Last year, as Los Angeles recovered from the COVID-19 pandemic, a new crime wave swelled: identity theft. Among those hit hardest were some of the city’s poorest residents.
In 2022 there were 19,917 reports of identity theft in the city of Los Angeles. That was the highest annual total on record, and more than double the previous year’s count, according to publicly available Los Angeles Police Department data.
Thieves in particular targeted low-income neighborhoods, stealing from recipients of the Electronic Benefits Transfer (EBT) program, which replaced food stamps and allows individuals to get food and cash with a debit-like card.
There were copious reports of EBT theft, with news stories detailing rings that spoofed cards and emptied customers’ accounts within minutes of funds being deposited.
Now a major change is underway. After peaking at more than 2,100 identity theft cases in December and remaining high through February, reports fell dramatically in March. The downward trend has continued, with 773 cases in May and 624 in June, according to police data (figures could increase, as some reports come in weeks late).
A shift in crime
It is difficult to tell how much the situation has changed. LAPD Det. Rose Angel-Rummings said identity theft often goes unreported, especially with many banks no longer requiring fraud and identity theft victims to file a police report. Instead, most financial institutions have victims complete an internal affidavit detailing the fraud, she said.
Angel-Rummings did say, however, that there has been a reduction in EBT victims.
“EBT scams have decreased as people are back to work, and the majority of those receiving EBT were due to COVID relief,” Angel-Rummings said.
A contributing factor may have been the public attention on EBT crimes, which drew additional focus from law enforcement agencies. That included the arrest of Romanian politician Virgil Negru, who the Los Angeles Times reported pleaded guilty to identity theft for stealing cash and food stamp benefits. He is being held in a Ventura County jail.
An examination of LAPD data shows how closely identity theft reports are aligned with bank crimes. ATM theft using a victim’s pin number peaked at 696 reports in December, according to police data. The count fell 81% to 131 reports in June.
Reports of unauthorized use of a victim’s bank information and unauthorized use of a credit or debit card followed a similar trajectory, reaching record highs by early 2023, then tumbling.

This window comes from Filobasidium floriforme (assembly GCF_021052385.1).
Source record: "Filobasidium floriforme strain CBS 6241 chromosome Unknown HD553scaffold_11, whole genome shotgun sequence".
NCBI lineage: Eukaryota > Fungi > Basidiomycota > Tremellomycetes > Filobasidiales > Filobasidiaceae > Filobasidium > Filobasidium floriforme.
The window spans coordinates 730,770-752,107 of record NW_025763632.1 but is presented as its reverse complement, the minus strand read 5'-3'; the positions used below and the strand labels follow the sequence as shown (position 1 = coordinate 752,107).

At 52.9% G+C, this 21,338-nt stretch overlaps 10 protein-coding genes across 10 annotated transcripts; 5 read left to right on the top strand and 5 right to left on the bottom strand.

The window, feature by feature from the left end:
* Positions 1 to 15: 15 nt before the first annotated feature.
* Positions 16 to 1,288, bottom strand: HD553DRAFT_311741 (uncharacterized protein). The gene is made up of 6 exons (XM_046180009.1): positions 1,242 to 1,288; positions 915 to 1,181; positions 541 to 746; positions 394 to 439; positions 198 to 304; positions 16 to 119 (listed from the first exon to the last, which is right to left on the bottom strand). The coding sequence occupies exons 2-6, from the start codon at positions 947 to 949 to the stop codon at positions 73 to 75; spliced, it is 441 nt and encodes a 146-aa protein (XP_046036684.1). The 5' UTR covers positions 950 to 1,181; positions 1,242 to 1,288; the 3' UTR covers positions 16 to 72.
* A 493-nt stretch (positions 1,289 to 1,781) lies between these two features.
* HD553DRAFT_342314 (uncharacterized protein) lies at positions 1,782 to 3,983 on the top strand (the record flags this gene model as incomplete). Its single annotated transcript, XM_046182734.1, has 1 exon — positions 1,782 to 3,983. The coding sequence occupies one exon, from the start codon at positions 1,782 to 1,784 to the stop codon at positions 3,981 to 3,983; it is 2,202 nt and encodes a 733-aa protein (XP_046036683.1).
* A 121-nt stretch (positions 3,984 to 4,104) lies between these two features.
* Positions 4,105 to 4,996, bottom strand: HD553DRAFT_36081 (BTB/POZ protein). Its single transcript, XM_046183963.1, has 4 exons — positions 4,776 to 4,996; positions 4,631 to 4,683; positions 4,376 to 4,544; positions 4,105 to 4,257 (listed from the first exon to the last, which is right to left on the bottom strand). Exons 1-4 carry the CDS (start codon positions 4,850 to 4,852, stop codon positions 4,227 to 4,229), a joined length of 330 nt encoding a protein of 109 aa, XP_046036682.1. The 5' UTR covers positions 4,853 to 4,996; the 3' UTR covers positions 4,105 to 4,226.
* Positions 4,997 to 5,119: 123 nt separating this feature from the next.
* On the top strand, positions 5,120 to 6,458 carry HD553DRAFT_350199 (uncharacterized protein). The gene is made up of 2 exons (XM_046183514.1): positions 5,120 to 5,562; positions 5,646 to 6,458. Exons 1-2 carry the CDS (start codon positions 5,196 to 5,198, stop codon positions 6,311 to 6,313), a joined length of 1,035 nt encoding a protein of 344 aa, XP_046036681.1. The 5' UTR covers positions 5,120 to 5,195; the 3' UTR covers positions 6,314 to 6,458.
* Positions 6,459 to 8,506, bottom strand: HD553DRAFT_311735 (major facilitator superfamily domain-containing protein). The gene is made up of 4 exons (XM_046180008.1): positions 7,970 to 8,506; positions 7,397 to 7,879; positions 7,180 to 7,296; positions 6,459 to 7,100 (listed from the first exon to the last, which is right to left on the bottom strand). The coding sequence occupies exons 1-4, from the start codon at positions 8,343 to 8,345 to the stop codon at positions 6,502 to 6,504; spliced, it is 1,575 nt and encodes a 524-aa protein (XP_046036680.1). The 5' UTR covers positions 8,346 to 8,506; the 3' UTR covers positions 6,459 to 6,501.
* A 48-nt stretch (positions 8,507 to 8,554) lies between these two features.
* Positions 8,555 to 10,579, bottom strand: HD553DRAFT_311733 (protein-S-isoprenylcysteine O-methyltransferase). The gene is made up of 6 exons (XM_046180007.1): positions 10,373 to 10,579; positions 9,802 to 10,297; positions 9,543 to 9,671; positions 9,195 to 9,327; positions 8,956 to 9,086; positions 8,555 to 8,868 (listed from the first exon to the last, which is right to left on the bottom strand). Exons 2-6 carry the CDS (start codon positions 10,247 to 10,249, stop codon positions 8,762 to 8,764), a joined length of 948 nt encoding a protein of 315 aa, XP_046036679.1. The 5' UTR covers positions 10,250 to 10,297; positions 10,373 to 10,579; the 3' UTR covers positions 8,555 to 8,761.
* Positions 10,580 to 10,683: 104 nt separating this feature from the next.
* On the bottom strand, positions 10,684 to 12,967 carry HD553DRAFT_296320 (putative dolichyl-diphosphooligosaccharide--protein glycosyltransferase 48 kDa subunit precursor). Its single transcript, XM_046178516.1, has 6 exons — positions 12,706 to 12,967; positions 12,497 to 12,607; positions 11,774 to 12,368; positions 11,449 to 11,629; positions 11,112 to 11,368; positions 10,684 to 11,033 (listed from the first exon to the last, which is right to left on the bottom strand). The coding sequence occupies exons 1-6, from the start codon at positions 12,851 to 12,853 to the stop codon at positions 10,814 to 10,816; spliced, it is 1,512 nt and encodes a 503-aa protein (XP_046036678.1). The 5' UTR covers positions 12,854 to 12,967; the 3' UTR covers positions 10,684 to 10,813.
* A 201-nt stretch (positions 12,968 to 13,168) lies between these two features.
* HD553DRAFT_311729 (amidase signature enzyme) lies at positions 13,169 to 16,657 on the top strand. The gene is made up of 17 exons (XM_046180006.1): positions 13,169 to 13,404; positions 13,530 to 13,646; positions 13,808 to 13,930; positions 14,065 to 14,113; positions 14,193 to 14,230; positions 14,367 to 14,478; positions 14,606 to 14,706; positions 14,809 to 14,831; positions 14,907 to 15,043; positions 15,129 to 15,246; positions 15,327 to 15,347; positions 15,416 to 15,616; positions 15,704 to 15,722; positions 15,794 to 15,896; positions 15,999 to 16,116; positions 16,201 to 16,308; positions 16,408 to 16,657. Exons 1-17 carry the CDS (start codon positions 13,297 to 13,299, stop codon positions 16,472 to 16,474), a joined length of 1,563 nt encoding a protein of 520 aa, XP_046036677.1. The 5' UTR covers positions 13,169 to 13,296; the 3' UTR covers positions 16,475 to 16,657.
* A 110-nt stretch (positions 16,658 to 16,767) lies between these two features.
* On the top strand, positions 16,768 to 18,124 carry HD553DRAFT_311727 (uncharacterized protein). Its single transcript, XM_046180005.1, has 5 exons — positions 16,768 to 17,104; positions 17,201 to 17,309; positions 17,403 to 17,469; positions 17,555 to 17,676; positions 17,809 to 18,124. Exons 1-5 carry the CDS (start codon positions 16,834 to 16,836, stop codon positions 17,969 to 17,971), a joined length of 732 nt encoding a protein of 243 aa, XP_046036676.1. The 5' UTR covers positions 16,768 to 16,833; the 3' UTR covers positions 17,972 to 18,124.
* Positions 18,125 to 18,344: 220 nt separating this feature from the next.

As EBT crimes go down, other versions of identity theft are on the rise. Angel-Rummings noted that rideshare drivers have increasingly become targets.
Several schemes are in play. One involves drivers who have their work account hijacked by a passenger asking to “borrow” their phone during a ride. The LAPD warned of the crime last December.
The LAPD said that in one case, “When the suspect obtained the victim’s phone, he accessed the victim’s bank application and transferred money into his own account.”
Other drivers have been targeted by calls from thieves claiming to represent Uber. The caller persuades the victim to share their personal and bank information, said Nicole Moore, president of advocacy group Rideshare Drivers United and a part-time Lyft driver.
“There’s a lot of new drivers coming in, and they’re absolutely the most vulnerable to these kinds of things,” Moore said.
She said enhanced security measures, such as rideshare companies utilizing two-factor authentication, could help protect drivers.
Other forms of identity theft, including those tied to false employment, are gaining prevalence nationally, according to the Identity Theft Resource Center.
Downtown was the site of 535 identity theft crime reports in the one-year period from July 1, 2022–June 30, 2023, more than any other neighborhood in the city, according to police data. A number of low-income communities in South and Central Los Angeles also recorded high numbers of victims, including Boyle Heights (526 reports) and Westlake (511).
Identity thieves targeted women nearly twice as often as men in the first half of the year.
To avoid becoming a victim of identity theft, law enforcement officials urge people to protect their Social Security number, learn to recognize “phishing” attempts and scam calls, and monitor their credit history. Victims of identity theft who need help, including developing a recovery plan, can visit the Federal Trade Commission’s resource page.
How we did it: We examined publicly available identity theft data from the Los Angeles Police Department from Jan. 1, 2018-June 30, 2023. For neighborhood boundaries, we rely on the borders defined by the Los Angeles Times. Learn more about our data here.
LAPD data only reflects crimes that are reported to the department, not how many crimes actually occurred. In making our calculations, we rely on the data the LAPD makes publicly available. LAPD may update past crime reports with new information, or recategorize past reports. Those revised reports do not always automatically become part of the public database.
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